Against White Feminism by Rafia Zakaria: Journalist Zakaria has written a rebuttal to the feminism promulgated by white upper-middle-class women, including the “aid-industrial complex,” in a book that focuses on women of color and rejects “white feminism’s global, long-standing affinity with colonial, patriarchal, and white supremacist ideals.” (Lydia)

Names for Light by Thirii Myo Kyaw Myint: Winner of the Graywolf Nonfiction Prize, Myint’s lyrical memoir shifts from her family’s roots and her birth in Myanmar to her childhood in Bangkok and San Jose, moving through her own life and the lives of her family members, narrating events in both the near and distant past. In a starred review, Kirkus calls the book “An imaginative and compelling memoir about what we inherit and what we pass on.” (Lydia)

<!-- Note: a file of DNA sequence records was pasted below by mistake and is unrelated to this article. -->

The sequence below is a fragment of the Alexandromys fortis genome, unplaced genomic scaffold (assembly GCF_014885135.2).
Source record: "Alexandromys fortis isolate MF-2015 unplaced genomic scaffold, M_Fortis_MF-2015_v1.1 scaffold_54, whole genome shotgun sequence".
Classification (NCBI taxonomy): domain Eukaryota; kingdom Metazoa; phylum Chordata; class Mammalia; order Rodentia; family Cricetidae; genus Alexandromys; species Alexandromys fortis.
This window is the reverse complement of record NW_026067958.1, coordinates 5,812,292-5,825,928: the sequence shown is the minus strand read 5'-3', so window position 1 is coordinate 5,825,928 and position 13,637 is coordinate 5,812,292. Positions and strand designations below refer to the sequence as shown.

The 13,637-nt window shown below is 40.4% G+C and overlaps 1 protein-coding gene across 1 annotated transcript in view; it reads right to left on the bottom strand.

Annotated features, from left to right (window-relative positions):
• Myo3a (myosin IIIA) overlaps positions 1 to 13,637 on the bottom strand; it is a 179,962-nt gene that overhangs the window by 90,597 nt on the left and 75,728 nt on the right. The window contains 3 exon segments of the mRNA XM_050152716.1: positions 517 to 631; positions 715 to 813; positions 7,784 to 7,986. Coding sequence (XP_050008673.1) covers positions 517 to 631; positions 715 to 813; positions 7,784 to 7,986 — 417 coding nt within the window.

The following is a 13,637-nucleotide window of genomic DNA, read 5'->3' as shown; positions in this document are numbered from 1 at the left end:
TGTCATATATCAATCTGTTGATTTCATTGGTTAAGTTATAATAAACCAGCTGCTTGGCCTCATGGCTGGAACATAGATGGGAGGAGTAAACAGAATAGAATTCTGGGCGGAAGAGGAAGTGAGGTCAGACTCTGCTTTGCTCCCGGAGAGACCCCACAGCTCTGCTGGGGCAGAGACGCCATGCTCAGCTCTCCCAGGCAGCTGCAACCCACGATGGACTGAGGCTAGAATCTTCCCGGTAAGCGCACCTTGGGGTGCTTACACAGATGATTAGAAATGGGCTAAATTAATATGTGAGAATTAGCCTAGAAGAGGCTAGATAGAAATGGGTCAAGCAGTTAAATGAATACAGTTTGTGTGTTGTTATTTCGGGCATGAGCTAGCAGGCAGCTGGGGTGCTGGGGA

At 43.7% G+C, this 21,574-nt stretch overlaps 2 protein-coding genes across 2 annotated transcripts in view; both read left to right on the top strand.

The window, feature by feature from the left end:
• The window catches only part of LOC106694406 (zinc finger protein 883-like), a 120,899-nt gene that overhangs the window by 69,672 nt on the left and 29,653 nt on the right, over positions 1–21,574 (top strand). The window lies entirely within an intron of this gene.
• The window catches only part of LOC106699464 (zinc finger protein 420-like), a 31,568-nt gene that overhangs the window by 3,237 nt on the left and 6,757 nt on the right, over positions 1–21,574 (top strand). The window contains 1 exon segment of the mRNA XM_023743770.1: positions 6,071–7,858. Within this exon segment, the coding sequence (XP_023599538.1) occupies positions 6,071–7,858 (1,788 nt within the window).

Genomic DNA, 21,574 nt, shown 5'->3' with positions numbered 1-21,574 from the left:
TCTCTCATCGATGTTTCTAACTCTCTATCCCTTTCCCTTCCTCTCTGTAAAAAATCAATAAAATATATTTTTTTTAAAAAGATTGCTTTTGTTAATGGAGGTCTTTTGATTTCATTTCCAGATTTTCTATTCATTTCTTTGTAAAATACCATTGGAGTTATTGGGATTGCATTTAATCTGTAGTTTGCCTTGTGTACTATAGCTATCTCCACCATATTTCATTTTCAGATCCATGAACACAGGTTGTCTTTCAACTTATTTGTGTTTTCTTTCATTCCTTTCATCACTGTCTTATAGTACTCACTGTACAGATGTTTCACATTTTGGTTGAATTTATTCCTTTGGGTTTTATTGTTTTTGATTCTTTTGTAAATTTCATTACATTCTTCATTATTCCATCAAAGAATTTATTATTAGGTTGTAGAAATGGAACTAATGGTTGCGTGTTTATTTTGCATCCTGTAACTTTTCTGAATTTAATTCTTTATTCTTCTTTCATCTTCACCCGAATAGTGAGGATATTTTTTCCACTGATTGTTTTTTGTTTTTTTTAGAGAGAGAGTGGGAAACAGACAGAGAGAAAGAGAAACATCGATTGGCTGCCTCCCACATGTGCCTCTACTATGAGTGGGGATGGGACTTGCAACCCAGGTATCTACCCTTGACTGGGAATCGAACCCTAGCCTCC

The Luminous Novel by Mario Levrero (translated by Annie McDermott): This is the latest posthumously translated novel from the Uruguayan Levrero, whose Montevideo apartment was, to quote his translator McDermott, “the centre of a small universe…his legendary literary workshops, which followed an ‘unmethodical method’ designed to put people in touch with their imagination, produced hundreds of students who consider themselves his disciples.” Here, a novelist receives a generous grant that produces an insuperable writer’s block. As with Empty Words, in which the protagonist attempts “graphological self-therapy” (handwriting exercises) to better himself, this is a digressive, Sternean tale in which interruption becomes a kind of illumination. (Matt)

Blind Man’s Bluff by James Tate Hill: In his debut memoir, Hill details how he hid his blindness from the world for nearly 15 years. After he was diagnosed with Leber’s hereditary optic neuropathy at 16, he discovered how to pass as sighted in ingenious, robust, and dangerous ways—until his life began to crumble under the weight of his denial. Rebecca Makkai writes, “Told with humor and grace, Blind Man’s Bluff is a story of reinventions—ones both enormous and minute, ones both forced and earned. It’s also an education, and an illumination.” (Carolyn)